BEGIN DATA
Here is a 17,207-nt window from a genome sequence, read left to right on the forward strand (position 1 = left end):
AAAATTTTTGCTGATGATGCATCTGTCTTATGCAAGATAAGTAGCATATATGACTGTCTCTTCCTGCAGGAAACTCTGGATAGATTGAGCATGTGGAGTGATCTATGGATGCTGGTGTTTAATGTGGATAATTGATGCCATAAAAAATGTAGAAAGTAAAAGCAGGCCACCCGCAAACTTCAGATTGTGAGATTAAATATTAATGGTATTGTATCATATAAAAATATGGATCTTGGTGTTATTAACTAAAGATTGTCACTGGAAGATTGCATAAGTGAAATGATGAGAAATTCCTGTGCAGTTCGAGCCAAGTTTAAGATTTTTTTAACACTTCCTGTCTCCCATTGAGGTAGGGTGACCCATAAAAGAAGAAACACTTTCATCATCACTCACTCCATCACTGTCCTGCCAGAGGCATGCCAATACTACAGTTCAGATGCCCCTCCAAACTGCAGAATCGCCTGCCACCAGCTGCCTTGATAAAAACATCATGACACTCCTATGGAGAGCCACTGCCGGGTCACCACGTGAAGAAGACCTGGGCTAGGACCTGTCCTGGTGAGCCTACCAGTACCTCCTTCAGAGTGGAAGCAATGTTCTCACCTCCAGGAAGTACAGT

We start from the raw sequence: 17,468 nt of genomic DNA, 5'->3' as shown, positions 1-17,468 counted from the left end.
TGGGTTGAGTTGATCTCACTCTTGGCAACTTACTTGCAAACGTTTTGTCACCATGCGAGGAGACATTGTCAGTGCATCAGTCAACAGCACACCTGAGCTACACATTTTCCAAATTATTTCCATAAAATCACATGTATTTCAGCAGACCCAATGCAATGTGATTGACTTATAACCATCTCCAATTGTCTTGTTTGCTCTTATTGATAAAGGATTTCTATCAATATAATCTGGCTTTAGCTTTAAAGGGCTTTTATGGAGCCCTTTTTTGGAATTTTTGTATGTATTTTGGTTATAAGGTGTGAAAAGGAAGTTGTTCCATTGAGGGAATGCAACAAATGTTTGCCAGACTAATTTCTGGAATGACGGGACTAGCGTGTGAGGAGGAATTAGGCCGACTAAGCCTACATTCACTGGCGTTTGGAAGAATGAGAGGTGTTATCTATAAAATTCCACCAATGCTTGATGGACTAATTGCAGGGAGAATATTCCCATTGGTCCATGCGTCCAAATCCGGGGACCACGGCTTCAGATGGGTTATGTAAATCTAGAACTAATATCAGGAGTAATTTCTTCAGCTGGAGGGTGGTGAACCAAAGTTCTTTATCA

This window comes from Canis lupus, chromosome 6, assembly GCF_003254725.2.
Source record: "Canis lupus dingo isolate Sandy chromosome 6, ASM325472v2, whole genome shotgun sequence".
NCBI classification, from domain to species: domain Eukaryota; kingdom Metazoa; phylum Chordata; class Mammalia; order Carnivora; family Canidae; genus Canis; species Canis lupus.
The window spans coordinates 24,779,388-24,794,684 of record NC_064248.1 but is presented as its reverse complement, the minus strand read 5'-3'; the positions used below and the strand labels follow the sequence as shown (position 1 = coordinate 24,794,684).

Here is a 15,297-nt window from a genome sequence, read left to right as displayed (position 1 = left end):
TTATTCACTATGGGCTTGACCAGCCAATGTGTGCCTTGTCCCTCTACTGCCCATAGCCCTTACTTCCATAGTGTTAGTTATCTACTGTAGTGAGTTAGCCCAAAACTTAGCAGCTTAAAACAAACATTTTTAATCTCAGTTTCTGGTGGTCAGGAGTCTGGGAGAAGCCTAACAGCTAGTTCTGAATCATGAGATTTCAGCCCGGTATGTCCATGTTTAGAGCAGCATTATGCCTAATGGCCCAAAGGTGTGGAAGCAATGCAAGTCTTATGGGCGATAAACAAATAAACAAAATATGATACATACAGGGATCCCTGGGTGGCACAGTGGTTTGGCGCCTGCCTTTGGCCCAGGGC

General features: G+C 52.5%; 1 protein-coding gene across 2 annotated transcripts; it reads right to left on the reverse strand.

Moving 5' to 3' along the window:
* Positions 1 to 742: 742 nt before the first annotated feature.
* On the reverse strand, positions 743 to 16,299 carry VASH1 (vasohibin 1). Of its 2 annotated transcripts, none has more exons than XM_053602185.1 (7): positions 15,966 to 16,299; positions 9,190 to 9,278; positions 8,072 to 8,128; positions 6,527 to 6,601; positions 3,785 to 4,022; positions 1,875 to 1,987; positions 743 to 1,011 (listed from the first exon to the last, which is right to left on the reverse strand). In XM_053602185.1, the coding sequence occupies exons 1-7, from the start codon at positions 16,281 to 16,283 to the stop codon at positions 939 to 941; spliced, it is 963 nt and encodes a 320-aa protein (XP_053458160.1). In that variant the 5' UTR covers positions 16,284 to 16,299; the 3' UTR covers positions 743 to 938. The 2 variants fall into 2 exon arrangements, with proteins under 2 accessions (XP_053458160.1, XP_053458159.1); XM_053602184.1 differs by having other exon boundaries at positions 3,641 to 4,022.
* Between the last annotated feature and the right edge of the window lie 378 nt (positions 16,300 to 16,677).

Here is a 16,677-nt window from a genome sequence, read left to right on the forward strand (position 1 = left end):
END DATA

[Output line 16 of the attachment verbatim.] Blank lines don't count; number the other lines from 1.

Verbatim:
Here is a 16,677-nt window from a genome sequence, read left to right on the forward strand (position 1 = left end):